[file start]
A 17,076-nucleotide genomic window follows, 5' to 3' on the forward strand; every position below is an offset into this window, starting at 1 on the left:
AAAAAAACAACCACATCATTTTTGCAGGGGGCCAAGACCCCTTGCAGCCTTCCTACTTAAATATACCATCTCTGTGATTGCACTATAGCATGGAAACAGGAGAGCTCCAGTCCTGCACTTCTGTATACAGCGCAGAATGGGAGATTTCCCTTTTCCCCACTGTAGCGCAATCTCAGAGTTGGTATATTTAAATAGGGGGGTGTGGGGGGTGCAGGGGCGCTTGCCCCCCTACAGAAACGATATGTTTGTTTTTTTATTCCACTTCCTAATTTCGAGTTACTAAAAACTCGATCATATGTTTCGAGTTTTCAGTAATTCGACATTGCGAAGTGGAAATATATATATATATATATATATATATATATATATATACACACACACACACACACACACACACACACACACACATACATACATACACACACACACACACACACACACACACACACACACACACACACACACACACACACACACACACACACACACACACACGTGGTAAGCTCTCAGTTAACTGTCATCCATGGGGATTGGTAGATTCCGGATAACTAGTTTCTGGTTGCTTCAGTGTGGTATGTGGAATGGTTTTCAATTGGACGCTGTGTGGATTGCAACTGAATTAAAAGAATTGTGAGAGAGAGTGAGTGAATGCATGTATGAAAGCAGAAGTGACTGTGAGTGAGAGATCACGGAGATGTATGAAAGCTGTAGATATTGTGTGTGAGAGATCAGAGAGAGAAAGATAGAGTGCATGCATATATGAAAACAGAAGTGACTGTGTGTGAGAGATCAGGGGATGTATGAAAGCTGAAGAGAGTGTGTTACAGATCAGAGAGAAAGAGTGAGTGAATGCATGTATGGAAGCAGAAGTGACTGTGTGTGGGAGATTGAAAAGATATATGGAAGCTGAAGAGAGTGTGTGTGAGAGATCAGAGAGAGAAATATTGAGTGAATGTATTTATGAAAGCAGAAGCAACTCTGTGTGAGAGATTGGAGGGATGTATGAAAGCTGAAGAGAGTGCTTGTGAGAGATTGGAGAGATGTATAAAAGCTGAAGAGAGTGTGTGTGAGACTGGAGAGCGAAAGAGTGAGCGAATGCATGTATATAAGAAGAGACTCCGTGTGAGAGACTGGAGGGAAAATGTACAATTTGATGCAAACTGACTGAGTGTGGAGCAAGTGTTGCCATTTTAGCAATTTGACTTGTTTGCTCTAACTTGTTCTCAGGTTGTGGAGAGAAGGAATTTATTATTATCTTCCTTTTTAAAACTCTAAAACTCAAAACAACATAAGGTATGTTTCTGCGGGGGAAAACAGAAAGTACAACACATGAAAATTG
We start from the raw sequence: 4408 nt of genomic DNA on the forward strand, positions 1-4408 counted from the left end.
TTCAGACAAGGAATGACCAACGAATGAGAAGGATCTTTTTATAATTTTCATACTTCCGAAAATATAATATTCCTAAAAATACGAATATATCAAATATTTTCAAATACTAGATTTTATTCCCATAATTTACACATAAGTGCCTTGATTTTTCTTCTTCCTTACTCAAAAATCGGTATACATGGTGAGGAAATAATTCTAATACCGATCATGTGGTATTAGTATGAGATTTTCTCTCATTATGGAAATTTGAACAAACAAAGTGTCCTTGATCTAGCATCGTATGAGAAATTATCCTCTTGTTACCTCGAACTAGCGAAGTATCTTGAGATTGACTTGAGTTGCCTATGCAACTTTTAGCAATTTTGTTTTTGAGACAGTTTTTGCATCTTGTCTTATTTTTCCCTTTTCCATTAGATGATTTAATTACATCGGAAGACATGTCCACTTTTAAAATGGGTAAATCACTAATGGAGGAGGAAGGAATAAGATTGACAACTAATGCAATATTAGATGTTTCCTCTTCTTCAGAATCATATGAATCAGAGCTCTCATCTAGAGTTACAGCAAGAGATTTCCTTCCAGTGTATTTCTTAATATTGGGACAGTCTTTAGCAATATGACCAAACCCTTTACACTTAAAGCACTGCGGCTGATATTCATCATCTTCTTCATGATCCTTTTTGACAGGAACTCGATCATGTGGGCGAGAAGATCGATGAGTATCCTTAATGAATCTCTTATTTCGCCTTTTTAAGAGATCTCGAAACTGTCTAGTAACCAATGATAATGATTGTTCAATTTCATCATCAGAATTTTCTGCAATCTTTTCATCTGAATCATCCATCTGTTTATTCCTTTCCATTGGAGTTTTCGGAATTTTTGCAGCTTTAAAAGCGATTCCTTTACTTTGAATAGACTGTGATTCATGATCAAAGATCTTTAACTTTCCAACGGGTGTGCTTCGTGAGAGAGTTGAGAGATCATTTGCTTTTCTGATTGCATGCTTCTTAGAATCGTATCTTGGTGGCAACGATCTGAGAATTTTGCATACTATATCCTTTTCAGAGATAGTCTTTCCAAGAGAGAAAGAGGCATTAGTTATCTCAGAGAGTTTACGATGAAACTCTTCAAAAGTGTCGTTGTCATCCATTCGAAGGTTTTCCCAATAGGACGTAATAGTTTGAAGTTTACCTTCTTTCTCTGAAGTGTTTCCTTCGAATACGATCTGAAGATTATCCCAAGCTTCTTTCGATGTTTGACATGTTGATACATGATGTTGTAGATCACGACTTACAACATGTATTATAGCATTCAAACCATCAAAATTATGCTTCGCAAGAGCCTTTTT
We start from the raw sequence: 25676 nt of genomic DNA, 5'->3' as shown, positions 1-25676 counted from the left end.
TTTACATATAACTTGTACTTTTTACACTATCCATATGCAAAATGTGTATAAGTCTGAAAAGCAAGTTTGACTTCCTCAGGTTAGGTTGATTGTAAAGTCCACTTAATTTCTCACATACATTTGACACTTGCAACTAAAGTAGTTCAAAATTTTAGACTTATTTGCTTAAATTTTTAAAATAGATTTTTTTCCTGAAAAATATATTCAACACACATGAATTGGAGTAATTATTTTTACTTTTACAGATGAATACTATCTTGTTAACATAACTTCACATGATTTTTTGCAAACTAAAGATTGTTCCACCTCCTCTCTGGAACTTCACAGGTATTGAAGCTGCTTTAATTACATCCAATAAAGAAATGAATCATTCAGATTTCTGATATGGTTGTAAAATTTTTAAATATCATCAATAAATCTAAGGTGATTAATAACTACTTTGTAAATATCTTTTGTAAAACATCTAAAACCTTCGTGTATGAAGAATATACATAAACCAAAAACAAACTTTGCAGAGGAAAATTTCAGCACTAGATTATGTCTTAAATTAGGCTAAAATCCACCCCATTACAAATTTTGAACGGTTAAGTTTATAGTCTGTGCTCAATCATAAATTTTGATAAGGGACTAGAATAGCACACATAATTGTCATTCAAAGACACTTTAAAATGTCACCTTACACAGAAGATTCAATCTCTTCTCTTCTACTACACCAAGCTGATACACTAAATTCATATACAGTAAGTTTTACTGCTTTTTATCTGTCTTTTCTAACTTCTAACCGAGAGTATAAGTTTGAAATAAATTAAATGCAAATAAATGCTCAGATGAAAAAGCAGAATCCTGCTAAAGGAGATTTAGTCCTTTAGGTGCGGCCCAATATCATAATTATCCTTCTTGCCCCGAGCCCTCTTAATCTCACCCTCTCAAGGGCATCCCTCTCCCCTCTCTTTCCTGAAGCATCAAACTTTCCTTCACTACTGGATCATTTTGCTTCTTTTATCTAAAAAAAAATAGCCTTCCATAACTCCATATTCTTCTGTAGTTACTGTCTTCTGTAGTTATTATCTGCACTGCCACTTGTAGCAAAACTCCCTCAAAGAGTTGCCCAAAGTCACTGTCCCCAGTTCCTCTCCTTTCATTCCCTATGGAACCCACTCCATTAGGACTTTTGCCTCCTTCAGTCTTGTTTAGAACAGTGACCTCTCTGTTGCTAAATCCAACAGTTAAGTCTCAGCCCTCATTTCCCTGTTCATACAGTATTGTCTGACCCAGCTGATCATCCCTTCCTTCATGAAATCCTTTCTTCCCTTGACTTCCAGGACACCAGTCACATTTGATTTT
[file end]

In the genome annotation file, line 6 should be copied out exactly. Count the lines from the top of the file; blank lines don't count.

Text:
TTTACATATAACTTGTACTTTTTACACTATCCATATGCAAAATGTGTATAAGTCTGAAAAGCAAGTTTGACTTCCTCAGGTTAGGTTGATTGTAAAGTCCACTTAATTTCTCACATACATTTGACACTTGCAACTAAAGTAGTTCAAAATTTTAGACTTATTTGCTTAAATTTTTAAAATAGATTTTTTTCCTGAAAAATATATTCAACACACATGAATTGGAGTAATTATTTTTACTTTTACAGATGAATACTATCTTGTTAACATAACTTCACATGATTTTTTGCAAACTAAAGATTGTTCCACCTCCTCTCTGGAACTTCACAGGTATTGAAGCTGCTTTAATTACATCCAATAAAGAAATGAATCATTCAGATTTCTGATATGGTTGTAAAATTTTTAAATATCATCAATAAATCTAAGGTGATTAATAACTACTTTGTAAATATCTTTTGTAAAACATCTAAAACCTTCGTGTATGAAGAATATACATAAACCAAAAACAAACTTTGCAGAGGAAAATTTCAGCACTAGATTATGTCTTAAATTAGGCTAAAATCCACCCCATTACAAATTTTGAACGGTTAAGTTTATAGTCTGTGCTCAATCATAAATTTTGATAAGGGACTAGAATAGCACACATAATTGTCATTCAAAGACACTTTAAAATGTCACCTTACACAGAAGATTCAATCTCTTCTCTTCTACTACACCAAGCTGATACACTAAATTCATATACAGTAAGTTTTACTGCTTTTTATCTGTCTTTTCTAACTTCTAACCGAGAGTATAAGTTTGAAATAAATTAAATGCAAATAAATGCTCAGATGAAAAAGCAGAATCCTGCTAAAGGAGATTTAGTCCTTTAGGTGCGGCCCAATATCATAATTATCCTTCTTGCCCCGAGCCCTCTTAATCTCACCCTCTCAAGGGCATCCCTCTCCCCTCTCTTTCCTGAAGCATCAAACTTTCCTTCACTACTGGATCATTTTGCTTCTTTTATCTAAAAAAAAATAGCCTTCCATAACTCCATATTCTTCTGTAGTTACTGTCTTCTGTAGTTATTATCTGCACTGCCACTTGTAGCAAAACTCCCTCAAAGAGTTGCCCAAAGTCACTGTCCCCAGTTCCTCTCCTTTCATTCCCTATGGAACCCACTCCATTAGGACTTTTGCCTCCTTCAGTCTTGTTTAGAACAGTGACCTCTCTGTTGCTAAATCCAACAGTTAAGTCTCAGCCCTCATTTCCCTGTTCATACAGTATTGTCTGACCCAGCTGATCATCCCTTCCTTCATGAAATCCTTTCTTCCCTTGACTTCCAGGACACCAGTCACATTTGATTTT